Judge Dan Mancini is writing a rock musical based on the life of Jack the Ripper.
The nightmare begins again.
Whitechapel is a sizzling concept on paper that disappoints in the execution. The three-episode police procedural, which debuted on the BBC in February of 2009, centers on Detective Inspector Joseph Chandler (Rupert Penry-Jones, Match Point), a clean-cut bureaucrat on the career fast-track despite having no practical experience as a cop. His superiors toss him an open-and-shut case meant to burnish his credentials: the vicious murder of a woman in the Whitechapel district of London. But Chandler soon finds himself neck deep in a mystery involving a Jack the Ripper copycat. Scrambling to anticipate the killer's next move based on the Ripper's 1888 rampage through Whitechapel, Chandler is forced to confront his own limitations, lack of experience, and the fact that his political acumen doesn't impress the cops of Whitechapel, led by seasoned Detective Sergeant Ray Miles (Phil Davis, Vera Drake).
The makers of Whitechapel: The Ripper Returns are up-front about the fact that they intended the dramatic engine of the show to be the question of whether modern-day cops with the benefit of forensic science could capture Jack the Ripper, who evaded Victorian era Scotland Yard. The potential drama of the concept is largely undermined, though, by the fact that Chandler and his team know where and when each of the original Ripper's murders took place. If the killer is dead-set on repeating the original Ripper's pattern with as much accuracy as he can muster, then it should be easy enough to nab him. But Chandler's pursuit culminates in a nail-biting beat-the-clock scenario as they try to prevent a repeat of the murder of Mary Kelly-Jack the Ripper's fifth, final, and most famous killing because of the gruesome way he dissected the victim. It's difficult not to come away thinking Chandler and his team incompetent.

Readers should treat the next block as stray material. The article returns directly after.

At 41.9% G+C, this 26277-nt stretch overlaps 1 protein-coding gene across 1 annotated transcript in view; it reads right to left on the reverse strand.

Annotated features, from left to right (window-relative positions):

Strong performances by Penry-Jones and Davis ensure that Whitechapel is watchable, but it's hard not to feel like something essential is missing. As British cop shows go, Whitechapel doesn't hold a candle to Life on Mars or Sherlock.
BBC Video's DVD release of this first season of Whitechapel is a solid piece of work. The three 45-minute episodes are presented on a single dual-layered disc. The anamorphic widescreen transfer delivers detail and color reproduction limited only by the 480p presentation (I couldn't help but the think that I was missing out not seeing the stylish imagery in high definition). The cinematography by Balazs Bolygo (Centurion) and David Odd (Prime Suspect 2) is styled after big screen productions rather than television. Compositions are tight and precise, using the entire 1.78:1 frame to beautiful effect. The image has the bright sheen and extreme depth of high definition video, hampered slightly by the standard def presentation. Audio is offered up in a drab but acceptable 2.0 stereo mix. It delivers clean dialogue, but effects and music have little snap.
The only supplement on the disc is a 29-minute making-of featurette called "Peeling Back the Layers." It's interesting and thorough. I found it more entertaining than any of the episodes of the show itself.
Whitechapel: The Ripper Returns is passably entertaining, but ultimately forgettable. Mostly, it made me wish that the BBC would get on the stick and send a few more episodes of Sherlock to America.
Give us your feedback!
What's "fair"? Whether positive or negative, our reviews should be unbiased, informative, and critique the material on its own merits.
Scales of Justice
Studio: BBC Video
Review content copyright © 2012 Dan Mancini; Site design and review layout copyright © 2014 Verdict Partners LLC. All rights reserved.